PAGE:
Somebody recommended it to me, and I recommended it to my family, my wife, my kids. I didn't think I would want to make it into a movie, but it haunted me because it talked about illusions and how people take them for reality. The images haunted me, but I thought it would be too expensive. About five years ago, they approached me. It was an interesting idea in the back of my head, but I had never thought of pursuing it.

What were some of the stories you first remember hearing that made you want to be a storyteller?

I've never given that a thought. Probably movies. My mother is not a particularly good storyteller, and my father never told me stories except what happened to him. I went to Catholic kindergarten and my mother took me to church. I think there are a lot of stories there, but I think movies probably, stories told by images. And when I was 10 years old, I had a brother three years younger, and for years I told him stories every day. I would make up stories and he would listen. That's how we spent our childhood. I don't know why we did that and I don't know why he would listen, but I guess I just liked to be a storyteller.

What was it like filming the scenes and being in a wave tank with Suraj Sharma (Pi), an inexperienced actor who doesn't know about marks and all that. Was he acting in a void?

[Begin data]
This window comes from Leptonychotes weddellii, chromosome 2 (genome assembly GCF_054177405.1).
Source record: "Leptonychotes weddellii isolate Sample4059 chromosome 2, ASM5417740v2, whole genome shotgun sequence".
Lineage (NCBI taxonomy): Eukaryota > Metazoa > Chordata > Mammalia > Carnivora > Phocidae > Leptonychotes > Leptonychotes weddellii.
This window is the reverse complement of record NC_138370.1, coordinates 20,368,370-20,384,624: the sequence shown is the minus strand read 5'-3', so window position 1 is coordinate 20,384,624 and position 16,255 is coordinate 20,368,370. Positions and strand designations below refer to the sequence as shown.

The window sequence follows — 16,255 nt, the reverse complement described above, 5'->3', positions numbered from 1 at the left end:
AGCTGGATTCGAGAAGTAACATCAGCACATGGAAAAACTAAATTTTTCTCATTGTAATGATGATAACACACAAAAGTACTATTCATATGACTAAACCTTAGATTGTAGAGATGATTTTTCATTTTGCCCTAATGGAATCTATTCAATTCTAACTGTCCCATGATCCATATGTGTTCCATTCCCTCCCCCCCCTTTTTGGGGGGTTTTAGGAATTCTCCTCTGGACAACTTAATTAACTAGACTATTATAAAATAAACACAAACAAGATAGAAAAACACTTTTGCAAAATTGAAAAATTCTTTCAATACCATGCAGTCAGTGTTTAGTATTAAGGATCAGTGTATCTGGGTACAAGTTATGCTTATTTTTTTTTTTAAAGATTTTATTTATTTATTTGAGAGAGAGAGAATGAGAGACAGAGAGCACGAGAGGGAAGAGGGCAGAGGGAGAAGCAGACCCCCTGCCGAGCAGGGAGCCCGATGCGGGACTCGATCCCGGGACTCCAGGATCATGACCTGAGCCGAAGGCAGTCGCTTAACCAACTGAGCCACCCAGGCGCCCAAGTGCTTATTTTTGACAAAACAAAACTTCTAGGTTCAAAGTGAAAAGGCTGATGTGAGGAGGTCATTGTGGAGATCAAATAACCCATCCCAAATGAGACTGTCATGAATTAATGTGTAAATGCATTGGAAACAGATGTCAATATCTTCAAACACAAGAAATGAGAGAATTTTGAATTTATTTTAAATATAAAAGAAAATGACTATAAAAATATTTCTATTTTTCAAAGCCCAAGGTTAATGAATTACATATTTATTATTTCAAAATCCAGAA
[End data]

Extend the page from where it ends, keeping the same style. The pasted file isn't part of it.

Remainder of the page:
Yes, that's why he's such a talent. There's a blue man there who's the tiger, and you have to react this way and that way. And the water part is all real. And the tiger part and when he faces God spiritually, he has to put himself in the situation. If I don't see it, he has to try again. In that way, it's no different than any experienced actor. In some ways, fresh actors with less experience have more innocence, and you can take advantage of that because they don't know another way to make a movie. They don't have cynicism. When they're in, they're in. He's a gift. He's convincing, and he invests his belief in the situation and so we believe it. I'm a talented filmmaker so if I see it, I know if he believes or not. There are no short cuts; you just keep trying. The scene where he's holding the tiger's head, it's heartbreaking. We gave him a big tiger head sandbag, so it doesn't look like he's holding nothing. So it's a blue sandbag he's performing to. He did it on the third take. It was so effective -- the makeup woman was like his surrogate mother, and she was like, "I'm a proud mother." He's a talent.

Life of Pi opens Nov. 21 in the Bay Area.

For events in San Francisco this week and beyond, check out our calendar section. Follow us on Twitter at @ExhibitionistSF and like us on Facebook.

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Emily Wilson